WorldWideScience

Sample records for atmospheric water vapor

  1. DMSP SSMT/2 - Atmospheric Water Vapor Profiler

    Data.gov (United States)

    National Oceanic and Atmospheric Administration, Department of Commerce — The SSM/T-2 sensor is a five channel, total power microwave radiometer with three channels situated symmetrically about the 183.31 GHz water vapor resonance line...

  2. Gravitational Condensation of Atmospheric Water Vapor

    OpenAIRE

    De Aquino, Fran

    2015-01-01

    Devices that collect water from the atmospheric air using condensation are well-known. They operate in a manner very similar to that of a dehumidifier: air is passed through a cooled coil, making water to condense. This is the most common technology in use. Here, we present a device that can collect a large amount of water (more than 1m 3 /s) from the atmospheric air using gravitational condensation. Another novelty of this device is that it consumes little electricity. In addition, the new t...

  3. Atmospheric absorption of terahertz radiation and water vapor continuum effects

    International Nuclear Information System (INIS)

    The water vapor continuum absorption spectrum was investigated using Fourier Transform Spectroscopy. The transmission of broadband terahertz radiation from 0.300 to 1.500 THz was recorded for multiple path lengths and relative humidity levels. The absorption coefficient as a function of frequency was determined and compared with theoretical predictions and available water vapor absorption data. The prediction code is able to separately model the different parts of atmospheric absorption for a range of experimental conditions. A variety of conditions were accurately modeled using this code including both self and foreign gas broadening for low and high water vapor pressures for many different measurement techniques. The intensity and location of the observed absorption lines were also in good agreement with spectral databases. However, there was a discrepancy between the resonant line spectrum simulation and the observed absorption spectrum in the atmospheric transmission windows caused by the continuum absorption. A small discrepancy remained even after using the best available data from the literature to account for the continuum absorption. From the experimental and resonant line simulation spectra the air-broadening continuum parameter was calculated and compared with values available in the literature. -- Highlights: •Broadband absorption measurements of water vapor were performed at 300–1500 GHz. •The absorption coefficient of water vapor was modeled and compared with data. •The air-broadened continuum coefficient for water vapor was determined. •The modeled absorption coefficient is presented for 10–90% humidity at 0–3 THz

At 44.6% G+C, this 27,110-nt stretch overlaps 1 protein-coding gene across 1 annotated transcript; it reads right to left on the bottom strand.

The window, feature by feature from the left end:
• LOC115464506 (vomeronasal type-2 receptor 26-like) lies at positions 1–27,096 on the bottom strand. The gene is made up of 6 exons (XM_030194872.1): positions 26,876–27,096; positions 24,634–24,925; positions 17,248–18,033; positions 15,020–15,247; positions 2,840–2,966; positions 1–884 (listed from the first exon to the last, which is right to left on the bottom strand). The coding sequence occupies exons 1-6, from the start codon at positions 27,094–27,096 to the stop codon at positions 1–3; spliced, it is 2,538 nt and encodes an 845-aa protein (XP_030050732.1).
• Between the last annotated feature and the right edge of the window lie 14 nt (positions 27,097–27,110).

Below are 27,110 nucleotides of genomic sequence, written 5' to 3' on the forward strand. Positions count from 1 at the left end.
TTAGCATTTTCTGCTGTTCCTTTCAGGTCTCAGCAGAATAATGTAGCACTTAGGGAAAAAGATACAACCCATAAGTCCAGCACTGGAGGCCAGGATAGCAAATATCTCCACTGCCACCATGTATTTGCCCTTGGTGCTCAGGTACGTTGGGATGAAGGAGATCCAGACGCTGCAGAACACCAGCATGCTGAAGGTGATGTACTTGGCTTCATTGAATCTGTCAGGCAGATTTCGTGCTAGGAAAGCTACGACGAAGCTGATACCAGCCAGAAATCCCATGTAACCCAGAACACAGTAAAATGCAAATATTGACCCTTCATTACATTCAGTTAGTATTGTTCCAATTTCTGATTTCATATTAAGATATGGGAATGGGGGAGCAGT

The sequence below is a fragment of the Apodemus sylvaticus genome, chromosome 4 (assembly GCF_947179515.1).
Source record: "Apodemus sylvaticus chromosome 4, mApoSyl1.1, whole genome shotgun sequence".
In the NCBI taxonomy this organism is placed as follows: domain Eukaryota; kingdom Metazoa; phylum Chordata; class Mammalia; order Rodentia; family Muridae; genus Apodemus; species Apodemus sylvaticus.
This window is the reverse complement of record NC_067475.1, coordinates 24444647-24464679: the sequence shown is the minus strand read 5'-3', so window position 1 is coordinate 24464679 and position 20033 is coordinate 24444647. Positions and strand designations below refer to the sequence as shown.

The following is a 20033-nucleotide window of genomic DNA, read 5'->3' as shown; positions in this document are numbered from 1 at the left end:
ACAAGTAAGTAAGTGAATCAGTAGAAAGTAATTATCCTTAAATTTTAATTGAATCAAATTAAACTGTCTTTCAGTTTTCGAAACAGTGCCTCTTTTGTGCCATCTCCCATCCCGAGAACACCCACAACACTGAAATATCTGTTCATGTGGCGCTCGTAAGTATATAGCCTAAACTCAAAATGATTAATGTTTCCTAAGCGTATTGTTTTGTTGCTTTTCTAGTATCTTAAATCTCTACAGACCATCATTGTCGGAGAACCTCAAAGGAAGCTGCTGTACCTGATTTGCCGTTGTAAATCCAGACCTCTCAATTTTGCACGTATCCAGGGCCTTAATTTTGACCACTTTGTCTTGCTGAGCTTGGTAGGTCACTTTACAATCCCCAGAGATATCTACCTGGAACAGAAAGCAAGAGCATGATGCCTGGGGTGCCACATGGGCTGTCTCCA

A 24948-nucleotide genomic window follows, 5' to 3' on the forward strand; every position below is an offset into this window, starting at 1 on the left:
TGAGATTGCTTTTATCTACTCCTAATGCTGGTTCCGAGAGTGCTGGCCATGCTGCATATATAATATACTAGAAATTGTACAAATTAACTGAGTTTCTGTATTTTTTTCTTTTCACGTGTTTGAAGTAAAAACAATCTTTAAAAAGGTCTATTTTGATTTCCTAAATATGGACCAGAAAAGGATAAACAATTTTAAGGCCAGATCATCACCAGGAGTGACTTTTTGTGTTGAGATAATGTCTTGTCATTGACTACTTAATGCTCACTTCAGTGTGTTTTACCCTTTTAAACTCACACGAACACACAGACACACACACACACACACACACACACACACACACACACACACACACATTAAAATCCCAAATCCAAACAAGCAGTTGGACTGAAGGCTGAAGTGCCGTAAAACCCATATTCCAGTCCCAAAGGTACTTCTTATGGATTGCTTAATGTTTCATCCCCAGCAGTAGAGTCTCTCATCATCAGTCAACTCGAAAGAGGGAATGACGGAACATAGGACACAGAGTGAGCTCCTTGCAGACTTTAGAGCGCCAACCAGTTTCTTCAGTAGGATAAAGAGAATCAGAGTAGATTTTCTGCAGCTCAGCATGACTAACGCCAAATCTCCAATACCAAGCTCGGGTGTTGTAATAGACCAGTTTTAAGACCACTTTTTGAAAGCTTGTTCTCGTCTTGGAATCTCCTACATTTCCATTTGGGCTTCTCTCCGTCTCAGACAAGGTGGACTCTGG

4. High-resolution terahertz atmospheric water vapor continuum measurements

    Science.gov (United States)

    Slocum, David M.; Goyette, Thomas M.; Giles, Robert H.

    2014-05-01

    The terahertz frequency regime is often used as the `chemical fingerprint' region of the electromagnetic spectrum due to the large number of rotational and vibrational transitions of many molecules of interest. This region of the spectrum has particular utility for applications such as pollution monitoring and the detection of energetic chemicals using remote sensing over long path lengths through the atmosphere. Although there has been much attention to atmospheric effects over narrow frequency windows, accurate measurements across a wide spectrum are lacking. The water vapor continuum absorption is an excess absorption that is unaccounted for in resonant line spectrum simulations. Currently a semiempirical model is employed to account for this absorption, however more measurements are necessary to properly describe the continuum absorption in this region. Fourier Transform Spectroscopy measurements from previous work are enhanced with high-resolution broadband measurements in the atmospheric transmission window at 1.5THz. The transmission of broadband terahertz radiation through pure water vapor as well as air with varying relative humidity levels was recorded for multiple path lengths. The pure water vapor measurements provide accurate determination of the line broadening parameters and experimental measurements of the transition strengths of the lines in the frequency region. Also these measurements coupled with the atmospheric air measurements allow the water vapor continuum absorption to be independently identified at 1.5THz. Simulations from an atmospheric absorption model using parameters from the HITRAN database are compared with the current and previous experimental results.

  5. Retrieving Atmospheric Precipitable Water Vapor Using Artificial Neural Network Approach

    Directory of Open Access Journals (Sweden)

    Wang Xin

    2013-07-01